by Rachel Collishaw, Ottawa-Carleton DSB

This is the timeline that my CHC2D class created over the semester last year. I was so excited when we actually “finished” the course from 1914 to the present that I tweeted out a picture of the evidence.

My class timeline, colour coded to better/pride, worse/shame, neutral and “my story” events, people and developments

Why is covering 100 years of history in one country so hard?

How am I able to cover many more civilizations and many thousands more years in my Ancient Civilizations class, while coverage of one century eludes me and many others consistently?

The only other time I “finished” the grade 10 history course was early on in my career, maybe 12 years ago. I had a lovely group of students who got through the lectures, note-taking and tests and activities quickly because they were compliant and pretty bright. That was once.

This time was different. I had a very average group of grade 10 students but we managed to cover the entire century and have not a single test, only a few lectures and the note-taking was mostly in the service of inquiry. Students connected the course to their own lives and debated each other willingly (even sometimes, after the bell!) on topics in Canadian history.

It often felt like a herculean task, and there were certainly many layers to it, but I’ll share two strategies that I think had an important influence on covering the whole century.

Strategy #1: Good essential questions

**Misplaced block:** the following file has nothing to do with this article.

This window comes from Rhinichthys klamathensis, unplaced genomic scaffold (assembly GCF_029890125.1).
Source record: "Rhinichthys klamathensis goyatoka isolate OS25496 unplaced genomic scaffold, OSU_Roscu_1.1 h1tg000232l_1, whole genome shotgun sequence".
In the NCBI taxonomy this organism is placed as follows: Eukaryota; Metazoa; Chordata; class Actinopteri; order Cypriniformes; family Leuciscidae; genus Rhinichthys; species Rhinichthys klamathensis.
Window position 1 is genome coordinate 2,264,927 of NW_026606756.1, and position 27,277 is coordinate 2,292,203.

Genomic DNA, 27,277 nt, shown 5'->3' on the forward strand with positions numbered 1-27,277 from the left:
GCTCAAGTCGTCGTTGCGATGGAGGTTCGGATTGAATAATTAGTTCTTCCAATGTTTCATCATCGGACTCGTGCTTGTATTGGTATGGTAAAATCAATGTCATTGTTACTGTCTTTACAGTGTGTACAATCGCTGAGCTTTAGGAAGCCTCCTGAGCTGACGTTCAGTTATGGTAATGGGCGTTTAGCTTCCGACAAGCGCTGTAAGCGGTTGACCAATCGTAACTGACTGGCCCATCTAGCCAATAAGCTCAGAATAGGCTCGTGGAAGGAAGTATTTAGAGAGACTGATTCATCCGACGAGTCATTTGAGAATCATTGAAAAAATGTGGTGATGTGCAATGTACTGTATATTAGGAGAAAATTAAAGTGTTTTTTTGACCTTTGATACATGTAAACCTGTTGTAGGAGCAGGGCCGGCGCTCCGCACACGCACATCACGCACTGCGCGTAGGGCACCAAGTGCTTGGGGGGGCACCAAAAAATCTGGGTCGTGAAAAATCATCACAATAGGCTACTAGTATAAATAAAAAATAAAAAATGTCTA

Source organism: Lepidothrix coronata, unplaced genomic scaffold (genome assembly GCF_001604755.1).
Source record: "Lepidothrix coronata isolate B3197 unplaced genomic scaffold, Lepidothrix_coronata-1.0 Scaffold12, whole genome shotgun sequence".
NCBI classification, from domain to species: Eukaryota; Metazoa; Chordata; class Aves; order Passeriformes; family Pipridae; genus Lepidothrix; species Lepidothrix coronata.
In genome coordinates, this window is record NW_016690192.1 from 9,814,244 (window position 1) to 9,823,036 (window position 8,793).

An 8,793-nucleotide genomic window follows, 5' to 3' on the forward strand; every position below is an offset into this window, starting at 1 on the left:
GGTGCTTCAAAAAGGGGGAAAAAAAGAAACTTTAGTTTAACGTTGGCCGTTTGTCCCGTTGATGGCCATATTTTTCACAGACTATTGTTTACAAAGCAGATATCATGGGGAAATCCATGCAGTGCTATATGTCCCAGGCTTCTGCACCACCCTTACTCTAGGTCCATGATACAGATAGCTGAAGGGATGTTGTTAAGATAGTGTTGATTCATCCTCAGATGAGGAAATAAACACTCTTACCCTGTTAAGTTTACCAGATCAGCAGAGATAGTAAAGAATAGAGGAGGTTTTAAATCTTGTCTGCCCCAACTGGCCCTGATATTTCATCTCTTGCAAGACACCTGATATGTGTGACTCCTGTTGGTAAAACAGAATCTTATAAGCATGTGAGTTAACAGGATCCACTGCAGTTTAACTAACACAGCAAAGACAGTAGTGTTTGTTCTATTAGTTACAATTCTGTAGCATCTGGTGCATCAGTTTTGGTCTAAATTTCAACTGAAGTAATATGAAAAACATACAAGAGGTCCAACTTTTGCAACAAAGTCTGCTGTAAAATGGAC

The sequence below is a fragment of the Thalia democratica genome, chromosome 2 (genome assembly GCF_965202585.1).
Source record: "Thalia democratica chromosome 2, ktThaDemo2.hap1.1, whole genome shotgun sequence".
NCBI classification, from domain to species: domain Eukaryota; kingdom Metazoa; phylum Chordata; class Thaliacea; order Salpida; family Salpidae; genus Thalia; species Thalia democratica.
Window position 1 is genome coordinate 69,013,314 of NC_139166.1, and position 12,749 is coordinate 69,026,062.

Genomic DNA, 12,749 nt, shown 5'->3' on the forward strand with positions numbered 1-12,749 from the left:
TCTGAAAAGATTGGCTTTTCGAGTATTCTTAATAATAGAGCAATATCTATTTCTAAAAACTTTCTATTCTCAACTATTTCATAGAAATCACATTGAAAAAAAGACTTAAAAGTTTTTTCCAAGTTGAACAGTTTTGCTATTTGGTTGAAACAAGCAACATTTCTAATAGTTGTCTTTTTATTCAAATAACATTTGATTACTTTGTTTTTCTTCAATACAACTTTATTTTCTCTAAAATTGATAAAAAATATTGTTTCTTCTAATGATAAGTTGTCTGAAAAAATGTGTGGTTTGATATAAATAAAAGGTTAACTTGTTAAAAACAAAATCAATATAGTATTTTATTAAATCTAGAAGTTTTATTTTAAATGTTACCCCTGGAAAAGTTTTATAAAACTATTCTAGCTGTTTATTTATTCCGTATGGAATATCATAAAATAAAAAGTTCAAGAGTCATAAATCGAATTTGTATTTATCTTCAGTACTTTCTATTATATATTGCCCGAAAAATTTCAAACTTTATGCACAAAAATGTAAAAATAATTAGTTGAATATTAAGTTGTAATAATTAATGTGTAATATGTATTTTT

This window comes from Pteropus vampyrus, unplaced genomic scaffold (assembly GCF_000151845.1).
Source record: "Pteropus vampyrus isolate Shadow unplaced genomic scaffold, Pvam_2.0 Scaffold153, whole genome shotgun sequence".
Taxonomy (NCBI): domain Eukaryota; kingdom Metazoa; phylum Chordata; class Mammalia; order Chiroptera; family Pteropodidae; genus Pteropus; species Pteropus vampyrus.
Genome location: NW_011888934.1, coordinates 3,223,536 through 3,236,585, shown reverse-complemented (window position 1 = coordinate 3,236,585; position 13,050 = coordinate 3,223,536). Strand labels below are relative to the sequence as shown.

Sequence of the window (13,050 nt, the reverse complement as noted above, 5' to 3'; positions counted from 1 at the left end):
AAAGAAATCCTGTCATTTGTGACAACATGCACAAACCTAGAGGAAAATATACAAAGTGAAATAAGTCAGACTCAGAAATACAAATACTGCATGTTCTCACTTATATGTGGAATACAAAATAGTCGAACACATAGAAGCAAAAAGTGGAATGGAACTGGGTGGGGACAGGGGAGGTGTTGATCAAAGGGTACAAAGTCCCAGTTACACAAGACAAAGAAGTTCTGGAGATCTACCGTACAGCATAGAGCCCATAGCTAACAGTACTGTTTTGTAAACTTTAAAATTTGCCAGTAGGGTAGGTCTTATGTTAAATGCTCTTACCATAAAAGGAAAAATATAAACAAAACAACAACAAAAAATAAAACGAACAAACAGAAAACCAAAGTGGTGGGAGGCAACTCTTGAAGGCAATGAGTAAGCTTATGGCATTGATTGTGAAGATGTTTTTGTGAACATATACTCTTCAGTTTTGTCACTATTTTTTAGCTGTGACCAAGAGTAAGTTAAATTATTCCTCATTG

I used three course-level questions that came out of amazing collaborative work on the new e-learning courses for CHC2D and CHC2P with Sarah Murdoch and many other amazing educators.

• Is Canada a country you can be proud of?

• Is Canada a better place now than it was before?

• How is Canada’s story, my story?

At the end of every unit, students selected events related to these questions to put up on the timeline. Debates were loud and impassioned as students championed their people, events, and developments and defended their historical significance. A particularly lively debate was whether the invention of cell phones was actually significant. Most students felt it was not historically significant until we put it into the “my story” question category, and then, it was REALLY significant. This showed me one dimension of the value of having more than one question.

Strategy #2: Student Voice

While student voice is clearly built into the timeline activity, it was also built into almost every activity in the class. Students selected document sets, dove deep into issues, and then shared their conclusions with their peers.

We did a LOT of creative variations of the jigsaw, gallery walk, class fair, speed dating, and more! This made space for meaningful sharing and dialogue. What this gave me was lots of content coverage but in a shallow-deep way. Students had a deep understanding of their own topics and a glancing understanding of their peers’ topics, and some experience in talking about many topics.

I’m now in an instructional coach role and not directly in the classroom. When I actually finished the course with my students, I felt like I was finishing the course for myself also.

As with any ending, it’s also just a beginning. For my students, the course is a launching pad for further history courses or just for more learning and questioning on their path to citizenship and understanding of the world and their place in it. For me, I look forward to supporting teachers on their own journeys to whatever “finishing” looks like to them.

If you have thoughts about covering the century, please share them with me on email or twitter @rcollishaw

Rachel Collishaw
President of OHASSTA, currently on secondment to Elections Canada, working on civic education resources and professional learning for teachers.

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